Are you taking bribes??
In the FDA-regulated industry, this question has serious implications. We have this vision in our minds of a shadowy figure stepping out of the darkness and slipping an envelope full of money to another person. I recall a report where a car pulled around the back of a building, popped the trunk open, and a person tossed in a large envelope of money – BTW, that was a sting operation.
But I want you to think of the different bribes that can be taken – not just cash. Let me start with a story.
Preparing for bed, I set my alarm for an hour earlier than usual. The plan was to start an exercise routine in the morning. The project was set, the mission was clear…then the alarm went off. As I slowly opened my eyes to look at a predawn room, I hit the “stop” button on the alarm. I had convinced myself that sleep was also important to my health.
It was a bribe…from me to me. A bribe that was easy to take. One that I could argue was valid.
Now, put this concept into the context of our GMP work. We know what we should do. Follow the procedure. Inform the supervisor if the procedure is not correct. Go out to the production floor to observe what is actually happening. Bring in help. The list goes on and on.
But when the pressure mounts to meet a deadline, when the hustle of work is pressing on you, or when you just want to finish work and spend some time on your phone watching videos; that’s when we can take the bribe.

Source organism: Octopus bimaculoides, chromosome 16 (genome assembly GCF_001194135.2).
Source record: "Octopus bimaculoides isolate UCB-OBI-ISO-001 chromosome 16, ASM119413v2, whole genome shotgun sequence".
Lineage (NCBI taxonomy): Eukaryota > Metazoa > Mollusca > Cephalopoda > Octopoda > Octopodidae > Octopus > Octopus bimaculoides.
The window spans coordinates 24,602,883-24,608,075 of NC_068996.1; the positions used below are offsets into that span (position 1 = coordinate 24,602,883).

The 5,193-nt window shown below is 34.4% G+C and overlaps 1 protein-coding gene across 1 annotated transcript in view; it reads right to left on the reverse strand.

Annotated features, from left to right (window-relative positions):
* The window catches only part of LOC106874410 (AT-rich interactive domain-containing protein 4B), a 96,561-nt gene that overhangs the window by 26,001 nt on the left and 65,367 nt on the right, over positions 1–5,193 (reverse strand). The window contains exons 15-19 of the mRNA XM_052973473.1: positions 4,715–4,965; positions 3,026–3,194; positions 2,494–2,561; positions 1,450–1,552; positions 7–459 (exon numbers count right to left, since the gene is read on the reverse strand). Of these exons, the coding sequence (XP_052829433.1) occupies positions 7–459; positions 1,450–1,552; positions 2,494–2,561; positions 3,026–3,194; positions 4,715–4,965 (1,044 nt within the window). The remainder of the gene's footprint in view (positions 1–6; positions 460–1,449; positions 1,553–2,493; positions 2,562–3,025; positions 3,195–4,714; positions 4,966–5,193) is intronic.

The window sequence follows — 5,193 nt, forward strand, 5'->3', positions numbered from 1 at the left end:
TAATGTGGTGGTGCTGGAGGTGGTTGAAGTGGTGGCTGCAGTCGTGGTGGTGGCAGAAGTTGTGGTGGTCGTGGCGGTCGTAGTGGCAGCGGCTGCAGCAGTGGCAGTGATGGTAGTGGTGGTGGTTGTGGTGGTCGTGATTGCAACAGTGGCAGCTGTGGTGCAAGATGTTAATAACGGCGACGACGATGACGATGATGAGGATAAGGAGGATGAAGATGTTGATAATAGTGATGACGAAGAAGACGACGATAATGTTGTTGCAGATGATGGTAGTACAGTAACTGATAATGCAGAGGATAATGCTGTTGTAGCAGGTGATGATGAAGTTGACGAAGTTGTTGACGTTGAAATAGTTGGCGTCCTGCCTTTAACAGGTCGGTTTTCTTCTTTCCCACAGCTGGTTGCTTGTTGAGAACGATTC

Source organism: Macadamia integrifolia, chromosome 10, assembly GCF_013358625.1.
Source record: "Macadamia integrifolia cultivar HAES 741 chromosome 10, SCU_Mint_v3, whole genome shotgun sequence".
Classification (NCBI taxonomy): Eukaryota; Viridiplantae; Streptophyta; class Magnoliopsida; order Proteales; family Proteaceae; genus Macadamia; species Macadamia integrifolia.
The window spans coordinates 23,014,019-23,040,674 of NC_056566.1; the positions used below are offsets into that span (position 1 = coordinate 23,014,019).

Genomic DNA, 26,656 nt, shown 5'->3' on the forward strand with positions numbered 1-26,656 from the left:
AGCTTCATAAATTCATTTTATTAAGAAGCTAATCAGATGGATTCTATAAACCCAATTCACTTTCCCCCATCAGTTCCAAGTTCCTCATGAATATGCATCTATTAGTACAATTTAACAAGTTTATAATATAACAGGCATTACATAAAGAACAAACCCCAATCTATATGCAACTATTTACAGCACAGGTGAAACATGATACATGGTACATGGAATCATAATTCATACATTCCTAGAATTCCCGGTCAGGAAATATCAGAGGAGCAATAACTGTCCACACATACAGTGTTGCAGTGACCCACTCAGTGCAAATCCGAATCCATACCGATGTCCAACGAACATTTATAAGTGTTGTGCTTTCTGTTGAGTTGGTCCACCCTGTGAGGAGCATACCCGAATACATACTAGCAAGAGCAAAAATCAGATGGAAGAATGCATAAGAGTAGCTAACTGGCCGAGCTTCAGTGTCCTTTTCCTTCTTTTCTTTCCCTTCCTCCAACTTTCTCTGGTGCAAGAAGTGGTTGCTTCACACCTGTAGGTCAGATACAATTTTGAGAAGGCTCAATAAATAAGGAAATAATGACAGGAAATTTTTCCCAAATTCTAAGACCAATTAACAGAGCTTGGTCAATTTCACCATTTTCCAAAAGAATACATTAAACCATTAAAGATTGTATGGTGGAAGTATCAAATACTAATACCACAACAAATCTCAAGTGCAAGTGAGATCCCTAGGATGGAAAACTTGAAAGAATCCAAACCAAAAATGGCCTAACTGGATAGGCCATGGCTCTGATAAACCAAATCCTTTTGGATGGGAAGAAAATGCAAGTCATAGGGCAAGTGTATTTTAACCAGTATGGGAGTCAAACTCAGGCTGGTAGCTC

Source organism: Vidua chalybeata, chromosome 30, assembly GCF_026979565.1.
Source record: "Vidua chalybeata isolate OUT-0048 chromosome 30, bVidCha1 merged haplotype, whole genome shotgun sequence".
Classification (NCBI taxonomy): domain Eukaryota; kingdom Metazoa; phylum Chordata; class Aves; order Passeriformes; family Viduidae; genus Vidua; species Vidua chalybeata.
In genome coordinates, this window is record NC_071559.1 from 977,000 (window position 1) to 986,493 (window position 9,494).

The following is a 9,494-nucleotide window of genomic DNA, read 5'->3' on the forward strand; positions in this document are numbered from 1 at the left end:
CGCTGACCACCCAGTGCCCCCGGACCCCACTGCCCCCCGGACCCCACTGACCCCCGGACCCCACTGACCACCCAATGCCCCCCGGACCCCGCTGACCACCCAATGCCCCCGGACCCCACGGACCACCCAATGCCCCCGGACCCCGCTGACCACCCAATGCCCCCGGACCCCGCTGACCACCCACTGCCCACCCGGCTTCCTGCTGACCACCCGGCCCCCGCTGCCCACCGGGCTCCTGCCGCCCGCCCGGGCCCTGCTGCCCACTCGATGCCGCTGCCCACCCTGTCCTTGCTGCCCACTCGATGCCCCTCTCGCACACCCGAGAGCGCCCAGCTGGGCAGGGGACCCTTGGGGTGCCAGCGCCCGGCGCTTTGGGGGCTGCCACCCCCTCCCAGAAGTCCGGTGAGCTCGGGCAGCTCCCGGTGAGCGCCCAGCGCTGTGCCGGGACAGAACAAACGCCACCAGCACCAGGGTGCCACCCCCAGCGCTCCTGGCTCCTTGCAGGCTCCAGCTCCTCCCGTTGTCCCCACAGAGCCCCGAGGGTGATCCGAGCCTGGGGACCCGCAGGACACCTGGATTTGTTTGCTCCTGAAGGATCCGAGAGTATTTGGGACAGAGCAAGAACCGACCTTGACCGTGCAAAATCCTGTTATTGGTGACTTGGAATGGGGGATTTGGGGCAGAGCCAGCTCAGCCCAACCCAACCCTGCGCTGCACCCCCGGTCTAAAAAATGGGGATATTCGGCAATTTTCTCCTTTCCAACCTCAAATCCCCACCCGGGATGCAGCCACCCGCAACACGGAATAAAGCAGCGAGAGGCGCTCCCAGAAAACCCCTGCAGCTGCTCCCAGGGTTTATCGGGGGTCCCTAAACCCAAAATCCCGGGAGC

Being in my line of work (Investigator), I’ve interviewed a lot of people – from line clearance personnel to executives. I’m perplexed at some of the reasons that they provide for not being compliant with the GMPs. Don’t get me wrong – some are legitimate. They just didn’t understand what they were doing was incorrect (but this observation leads to one of the Three Sins of GMPs: Lax Supervision). Others, I can see the bribe: it really would not matter anyway; no one would know; I had to save money.
They convinced themselves that an alternative path was valid – even though they “knew” it was not the right one to take. Trust me – it’s easier than you think to go down that “easy” path. And sometimes, the choices are rewarded.
- Cut corners on assay methodology to get results faster – person was featured as a “model” QC analyst for their efficiency.
- Save money on stainless steel piping for a water loop; use PVC piping behind the walls with only stainless steel showing in the production room (gave the impression that the entire system was stainless steel) – person was promoted for ingenuity and saving a lot of money (just prior to the micro issue and leaks in the water system).
- Periodic pest ingress into the warehouse was solved by the use of a BB gun – “way to go” in solving the problem.
- Rodent control in the production area controlled via the company cat – effective and green philosophy.
- Turning off the HVAC system during the evening – excellent way to save on energy expenses.
- Bypass key was inserted into the visual inspection equipment in the “bypass mode” to save on downtime – operations gave congratulations to the maintenance staff for “fixing” their downtime issues.
And there are countless other examples of people not following the procedure, not recording data, etc.
The point here is to always be on guard for the “bribe” of non-compliance. It is covered in various layers of being easier, saving time, and cutting costs. It is tempting to take the bait – just be aware that there is a hook in that approach and it may lead you to the frying pan.